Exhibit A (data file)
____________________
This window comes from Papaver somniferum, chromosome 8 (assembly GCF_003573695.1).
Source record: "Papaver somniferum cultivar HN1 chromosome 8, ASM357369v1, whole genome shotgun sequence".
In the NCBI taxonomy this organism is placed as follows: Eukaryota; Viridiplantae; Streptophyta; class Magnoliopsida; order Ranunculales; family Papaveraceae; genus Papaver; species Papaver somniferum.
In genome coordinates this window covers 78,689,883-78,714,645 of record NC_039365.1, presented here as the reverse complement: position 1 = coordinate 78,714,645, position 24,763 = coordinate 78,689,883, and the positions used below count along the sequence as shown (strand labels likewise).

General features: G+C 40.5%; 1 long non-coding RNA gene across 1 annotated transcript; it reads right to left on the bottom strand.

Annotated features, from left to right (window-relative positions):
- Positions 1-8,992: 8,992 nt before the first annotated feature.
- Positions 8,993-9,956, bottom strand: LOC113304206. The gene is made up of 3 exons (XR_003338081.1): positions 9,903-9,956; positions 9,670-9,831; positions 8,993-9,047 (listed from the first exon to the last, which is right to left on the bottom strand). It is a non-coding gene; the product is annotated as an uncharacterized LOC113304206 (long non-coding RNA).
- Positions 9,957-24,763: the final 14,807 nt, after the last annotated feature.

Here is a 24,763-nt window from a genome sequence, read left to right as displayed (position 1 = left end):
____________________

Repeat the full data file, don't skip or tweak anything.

This window comes from Papaver somniferum, chromosome 8 (assembly GCF_003573695.1).
Source record: "Papaver somniferum cultivar HN1 chromosome 8, ASM357369v1, whole genome shotgun sequence".
In the NCBI taxonomy this organism is placed as follows: Eukaryota; Viridiplantae; Streptophyta; class Magnoliopsida; order Ranunculales; family Papaveraceae; genus Papaver; species Papaver somniferum.
In genome coordinates this window covers 78,689,883-78,714,645 of record NC_039365.1, presented here as the reverse complement: position 1 = coordinate 78,714,645, position 24,763 = coordinate 78,689,883, and the positions used below count along the sequence as shown (strand labels likewise).

General features: G+C 40.5%; 1 long non-coding RNA gene across 1 annotated transcript; it reads right to left on the bottom strand.

Annotated features, from left to right (window-relative positions):
- Positions 1-8,992: 8,992 nt before the first annotated feature.
- Positions 8,993-9,956, bottom strand: LOC113304206. The gene is made up of 3 exons (XR_003338081.1): positions 9,903-9,956; positions 9,670-9,831; positions 8,993-9,047 (listed from the first exon to the last, which is right to left on the bottom strand). It is a non-coding gene; the product is annotated as an uncharacterized LOC113304206 (long non-coding RNA).
- Positions 9,957-24,763: the final 14,807 nt, after the last annotated feature.

Here is a 24,763-nt window from a genome sequence, read left to right as displayed (position 1 = left end):